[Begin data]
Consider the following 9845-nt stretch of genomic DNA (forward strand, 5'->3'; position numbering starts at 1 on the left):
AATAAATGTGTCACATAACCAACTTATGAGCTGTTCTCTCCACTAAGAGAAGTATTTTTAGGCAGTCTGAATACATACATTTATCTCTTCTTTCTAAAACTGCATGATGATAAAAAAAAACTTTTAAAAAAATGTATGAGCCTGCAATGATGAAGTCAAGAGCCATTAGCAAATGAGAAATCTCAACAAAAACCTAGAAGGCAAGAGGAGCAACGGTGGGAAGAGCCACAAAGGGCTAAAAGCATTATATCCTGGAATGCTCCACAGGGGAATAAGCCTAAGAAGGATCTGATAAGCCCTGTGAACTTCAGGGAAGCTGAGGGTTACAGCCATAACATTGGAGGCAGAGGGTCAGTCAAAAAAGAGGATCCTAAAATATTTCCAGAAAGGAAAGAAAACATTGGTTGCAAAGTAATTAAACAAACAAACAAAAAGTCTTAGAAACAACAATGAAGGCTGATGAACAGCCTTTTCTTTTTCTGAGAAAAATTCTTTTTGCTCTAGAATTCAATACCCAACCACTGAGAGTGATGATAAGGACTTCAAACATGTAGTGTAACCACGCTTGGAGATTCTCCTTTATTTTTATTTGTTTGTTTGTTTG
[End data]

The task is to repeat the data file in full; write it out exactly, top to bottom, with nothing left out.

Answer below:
Consider the following 9845-nt stretch of genomic DNA (forward strand, 5'->3'; position numbering starts at 1 on the left):
AATAAATGTGTCACATAACCAACTTATGAGCTGTTCTCTCCACTAAGAGAAGTATTTTTAGGCAGTCTGAATACATACATTTATCTCTTCTTTCTAAAACTGCATGATGATAAAAAAAAACTTTTAAAAAAATGTATGAGCCTGCAATGATGAAGTCAAGAGCCATTAGCAAATGAGAAATCTCAACAAAAACCTAGAAGGCAAGAGGAGCAACGGTGGGAAGAGCCACAAAGGGCTAAAAGCATTATATCCTGGAATGCTCCACAGGGGAATAAGCCTAAGAAGGATCTGATAAGCCCTGTGAACTTCAGGGAAGCTGAGGGTTACAGCCATAACATTGGAGGCAGAGGGTCAGTCAAAAAAGAGGATCCTAAAATATTTCCAGAAAGGAAAGAAAACATTGGTTGCAAAGTAATTAAACAAACAAACAAAAAGTCTTAGAAACAACAATGAAGGCTGATGAACAGCCTTTTCTTTTTCTGAGAAAAATTCTTTTTGCTCTAGAATTCAATACCCAACCACTGAGAGTGATGATAAGGACTTCAAACATGTAGTGTAACCACGCTTGGAGATTCTCCTTTATTTTTATTTGTTTGTTTGTTTG